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Satellite images show crowds at Kabul airport before two reported explosions

Crowds converge near Abbey Gate at Hamid Karzai International Airport in Kabul, Afghanistan, in this satellite image taken on Aug. 24, 2021.
Crowds converge near Abbey Gate at Hamid Karzai International Airport in Kabul, Afghanistan, in this satellite image taken on Aug. 24, 2021. (Image credit: ©2021 Maxar Technologies)

Massive crowds converged at the international airport in Kabul, Afghanistan before two explosions there killed and injured dozens on Thursday (Aug. 26), as shown in recent satellite photos ahead of the suspected terror attacks.

The pictures from Maxar Technologies, taken over several days, show hundreds of people crowding the gates at Hamid Karzai International Airport. A fundamentalist militia called the Taliban took over Kabul and other major Afghan cities earlier in the month. There have been reports of people clinging to planes as the United States and other countries evacuate people from the airport.

At least two explosions — one at the airport's Abbey Gate and a second explosion at the nearby Baron Hotel — were reported on Thursday. CNN reported the Abbey Gate explosion at 9:40 a.m. EDT (1340 GMT or 5:40 p.m. local time in Kabul), and Pentagon officials confirmed the second attack at or near the Baron Hotel. ISIS-Khorasan, the Islamic State's arm in Afghanistan and Pakistan, issued a statement taking responsibility for the attack, The Washington Post reported.

Related: Crowds surge on Afghanistan airport in satellite photos

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A satellite image of Hamid Karzai International Airport in Kabul, Afghanistan, taken on Aug. 26, 2021.

A satellite image of Hamid Karzai International Airport in Kabul, Afghanistan, taken on Aug. 26, 2021. (Image credit: ©2021 Maxar Technologies)
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A satellite image of Abbey Gate at Hamid Karzai International Airport in Kabul, Afghanistan, taken on Aug. 25, 2021.

A satellite image of Abbey Gate at Hamid Karzai International Airport in Kabul, Afghanistan, taken on Aug. 25, 2021. (Image credit: ©2021 Maxar Technologies)
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A satellite image of Abbey Gate at Hamid Karzai International Airport in Kabul, Afghanistan, taken on Aug. 23, 2021.

A satellite image of Abbey Gate at Hamid Karzai International Airport in Kabul, Afghanistan, taken on Aug. 23, 2021. (Image credit: ©2021 Maxar Technologies)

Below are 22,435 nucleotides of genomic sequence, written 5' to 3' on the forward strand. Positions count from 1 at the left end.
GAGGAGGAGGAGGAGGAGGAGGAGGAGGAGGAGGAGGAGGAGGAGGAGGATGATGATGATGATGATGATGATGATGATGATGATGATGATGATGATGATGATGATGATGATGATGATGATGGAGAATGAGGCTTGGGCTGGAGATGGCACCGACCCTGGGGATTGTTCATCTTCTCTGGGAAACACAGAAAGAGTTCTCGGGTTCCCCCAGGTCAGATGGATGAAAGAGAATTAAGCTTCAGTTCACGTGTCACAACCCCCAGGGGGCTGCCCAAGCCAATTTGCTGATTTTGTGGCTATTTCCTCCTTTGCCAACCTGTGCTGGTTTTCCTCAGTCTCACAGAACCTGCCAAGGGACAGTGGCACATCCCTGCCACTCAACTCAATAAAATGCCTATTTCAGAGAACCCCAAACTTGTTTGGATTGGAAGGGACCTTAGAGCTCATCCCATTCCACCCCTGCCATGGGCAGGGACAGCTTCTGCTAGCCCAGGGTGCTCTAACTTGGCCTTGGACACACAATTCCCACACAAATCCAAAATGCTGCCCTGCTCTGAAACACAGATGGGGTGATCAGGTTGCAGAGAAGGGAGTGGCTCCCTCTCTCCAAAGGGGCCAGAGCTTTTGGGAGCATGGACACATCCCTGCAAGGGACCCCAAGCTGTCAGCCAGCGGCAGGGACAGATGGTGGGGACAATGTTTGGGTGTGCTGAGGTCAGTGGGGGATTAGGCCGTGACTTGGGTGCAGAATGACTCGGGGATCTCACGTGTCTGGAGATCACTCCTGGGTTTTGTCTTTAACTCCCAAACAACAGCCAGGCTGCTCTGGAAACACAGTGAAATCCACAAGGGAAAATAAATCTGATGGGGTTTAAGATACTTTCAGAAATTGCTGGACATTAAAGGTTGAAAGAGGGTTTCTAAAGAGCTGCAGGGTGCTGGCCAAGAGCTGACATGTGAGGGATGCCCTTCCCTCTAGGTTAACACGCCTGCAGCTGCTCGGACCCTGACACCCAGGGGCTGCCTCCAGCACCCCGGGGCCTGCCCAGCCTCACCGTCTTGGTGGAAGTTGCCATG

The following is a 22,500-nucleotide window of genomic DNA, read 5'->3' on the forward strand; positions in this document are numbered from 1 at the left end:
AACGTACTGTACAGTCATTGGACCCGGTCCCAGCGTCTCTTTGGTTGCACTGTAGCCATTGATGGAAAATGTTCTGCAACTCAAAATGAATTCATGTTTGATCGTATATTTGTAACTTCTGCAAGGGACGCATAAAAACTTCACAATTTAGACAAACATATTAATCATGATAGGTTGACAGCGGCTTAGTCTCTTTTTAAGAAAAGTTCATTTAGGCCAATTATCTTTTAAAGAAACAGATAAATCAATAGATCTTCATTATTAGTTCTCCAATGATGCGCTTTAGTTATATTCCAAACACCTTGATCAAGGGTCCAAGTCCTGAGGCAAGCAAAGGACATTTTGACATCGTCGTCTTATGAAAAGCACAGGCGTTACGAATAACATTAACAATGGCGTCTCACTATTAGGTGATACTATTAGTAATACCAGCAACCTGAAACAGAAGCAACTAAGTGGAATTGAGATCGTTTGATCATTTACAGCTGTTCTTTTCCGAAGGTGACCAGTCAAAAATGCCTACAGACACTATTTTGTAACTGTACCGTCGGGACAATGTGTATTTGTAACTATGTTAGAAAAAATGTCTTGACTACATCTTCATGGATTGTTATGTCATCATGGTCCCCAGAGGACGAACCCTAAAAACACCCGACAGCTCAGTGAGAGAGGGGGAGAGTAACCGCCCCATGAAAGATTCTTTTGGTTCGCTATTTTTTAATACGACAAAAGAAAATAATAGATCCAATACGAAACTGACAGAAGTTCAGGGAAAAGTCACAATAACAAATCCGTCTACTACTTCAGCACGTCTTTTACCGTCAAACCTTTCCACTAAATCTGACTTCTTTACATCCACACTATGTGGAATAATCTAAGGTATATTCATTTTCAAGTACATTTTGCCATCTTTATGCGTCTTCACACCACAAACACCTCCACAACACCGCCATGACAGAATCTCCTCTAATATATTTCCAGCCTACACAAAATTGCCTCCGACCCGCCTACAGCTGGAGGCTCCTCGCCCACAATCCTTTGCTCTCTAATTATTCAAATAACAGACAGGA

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A closer view of the crowds near Abbey Gate at Hamid Karzai International Airport in Kabul, Afghanistan, in this satellite image taken on Aug. 23, 2021.

A closer view of the crowds near Abbey Gate at Hamid Karzai International Airport in Kabul, Afghanistan, in this satellite image taken on Aug. 23, 2021. (Image credit: ©2021 Maxar Technologies)

The explosions killed 10 U.S. Marines, two soldiers, one Navy corpsman and dozens of Afghan civilians, according to The Washington Post. Even more people, including 18 Americans, were injured. 

The United States has been accelerating evacuations of people in Afghanistan ahead of an Aug. 31 deadline. On Wednesday (Aug. 25), U.S. President Joe Biden said that whether the U.S. meets the deadline would depend on the Taliban continuing to allow people to access the Kabul airport, according to an NBC News report.

President Joe Biden said the U.S. would find those responsible for the attack. "We will hunt you down and make you pay," he said, then took a moment of silence for those who died in the bombings, as reported by The Washington Post.

The circumstances in Afghanistan have been unfolding just weeks before the 20th anniversary of the 9/11 terrorist attacks in the United States. The Sept. 11, 2001 events are widely interpreted as the chief cause of the American military offensive in Afghanistan in the early 2000s.

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Elizabeth Howell
Elizabeth Howell is a regular contributor to Live Science and Space.com, along with several other science publications. She is one of a handful of Canadian reporters who specializes in space reporting. Elizabeth has a Bachelor of Journalism, Science Concentration at Carleton University (Canada) and an M.Sc. Space Studies (distance) at the University of North Dakota. Elizabeth became a full-time freelancer after earning her M.Sc. in 2012. She reported on three space shuttle launches in person and once spent two weeks in an isolated Utah facility pretending to be a Martian.